Human resource professionals face major challenges in coping with the falloutfrom this weakened compensation and retention strategy. But there are remedialsteps that can be taken both to address the current dilemma and to implementmore effective solutions for the future.
Attempts to recognize and resolve the option quandary actually began nearly adecade ago. In 1993 and 1994, the Financial Accounting Standards Board launcheda quest to require an expense for stock options. The response from corporateAmerica was swift and primarily negative. Clinging to a comfortable status quo,companies claimed that unfettered access to free options would align executiveand employee interests with those of shareholders and would propel America’sthen fledgling tech economy to new heights.
Remember the saying, be careful what you wish for? Bowing to intense publicpressure, the FASB backed off. It allowed businesses to continue granting stockoptions as freely as they wished--without any real checks and balances on thesystem. Unrestrained, the practice spread and accelerated like wildfire, andoption grants expanded in size by more than 400 percent in seven years. Seeingonly the upside in the proposition, companies also began to widen the practice,including more lower-level employees in option plans. These enormous andwidespread grants definitely helped to drive growth in the tech sector as wellas the "old" economy. On the other hand, some argue that lavish optiongrants were also partially responsible for unrealistically inflating andultimately puncturing the market bubble.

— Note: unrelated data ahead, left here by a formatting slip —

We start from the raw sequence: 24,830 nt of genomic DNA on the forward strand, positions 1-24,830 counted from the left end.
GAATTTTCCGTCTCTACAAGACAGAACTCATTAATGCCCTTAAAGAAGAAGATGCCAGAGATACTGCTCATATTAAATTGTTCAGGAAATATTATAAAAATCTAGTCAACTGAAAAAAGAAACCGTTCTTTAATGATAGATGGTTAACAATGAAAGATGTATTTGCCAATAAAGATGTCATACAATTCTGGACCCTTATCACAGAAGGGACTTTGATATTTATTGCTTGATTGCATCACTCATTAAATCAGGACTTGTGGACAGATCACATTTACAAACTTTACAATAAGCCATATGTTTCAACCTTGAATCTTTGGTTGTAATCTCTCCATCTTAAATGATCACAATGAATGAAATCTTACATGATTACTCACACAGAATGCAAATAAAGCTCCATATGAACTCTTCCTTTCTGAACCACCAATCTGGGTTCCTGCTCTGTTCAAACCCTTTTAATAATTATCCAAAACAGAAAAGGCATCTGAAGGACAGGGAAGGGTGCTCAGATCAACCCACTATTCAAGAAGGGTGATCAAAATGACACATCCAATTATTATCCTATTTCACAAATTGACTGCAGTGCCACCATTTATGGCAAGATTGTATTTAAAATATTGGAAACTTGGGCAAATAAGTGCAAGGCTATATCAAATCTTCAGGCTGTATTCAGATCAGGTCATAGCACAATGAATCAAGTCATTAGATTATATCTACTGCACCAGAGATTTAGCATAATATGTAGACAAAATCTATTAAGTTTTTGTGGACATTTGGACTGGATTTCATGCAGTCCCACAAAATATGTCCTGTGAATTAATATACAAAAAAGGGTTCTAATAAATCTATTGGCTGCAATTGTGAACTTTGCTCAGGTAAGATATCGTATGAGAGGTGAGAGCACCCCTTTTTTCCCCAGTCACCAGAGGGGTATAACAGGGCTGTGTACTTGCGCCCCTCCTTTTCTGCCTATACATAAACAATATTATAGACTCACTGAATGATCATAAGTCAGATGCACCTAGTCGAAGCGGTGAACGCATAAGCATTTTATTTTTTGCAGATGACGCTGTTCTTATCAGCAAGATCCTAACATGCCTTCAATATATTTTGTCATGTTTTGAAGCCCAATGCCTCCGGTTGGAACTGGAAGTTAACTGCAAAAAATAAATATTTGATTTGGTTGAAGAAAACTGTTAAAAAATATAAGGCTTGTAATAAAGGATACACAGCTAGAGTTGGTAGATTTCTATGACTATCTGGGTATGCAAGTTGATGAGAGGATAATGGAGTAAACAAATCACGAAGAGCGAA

The result is that our nation’s incentive system is seriously broken, witha huge percentage of the options that were intended to attract, retain, andmotivate employees now underwater and ineffective.
Where does this leave HR executives? In many cases, they’re holding the bagand scrambling for solutions. It’s a problem replicated across the corporatelandscape, as a growing number of companies find themselves strapped withunderwater options and high overhangs, or options as a percentage of sharesoutstanding. In effect, HR has lost the almighty magnetic field they’d reliedon to attract, retain, and motivate their best people. When stock options losetheir lucrative luster amid a downturn in the market, valued managers andexecutives can quickly start to feel unappreciated and uncompensated--and mayconsider un-employing themselves with the company.
Given the substantial size of option grant packages within most companies,executives may stand to lose 50 percent or more of their total pay package whenthe stock price drops significantly. Human resource executives can temporarilyreassure themselves that their competitors for talent are in the same boat. Butif the boat is sinking, does it really help to know you’re not alone in it?
If stock options have been included as part of your pay package, and yourstock price has plunged 30 to 50 percent or more, it is imperative that youconsider all of the alternatives available to you:
Do nothing at all.
Grant additional options.
Grant restricted shares (may be tied to performance), or replaceunderwater options with restricted shares on a value-for-value basis.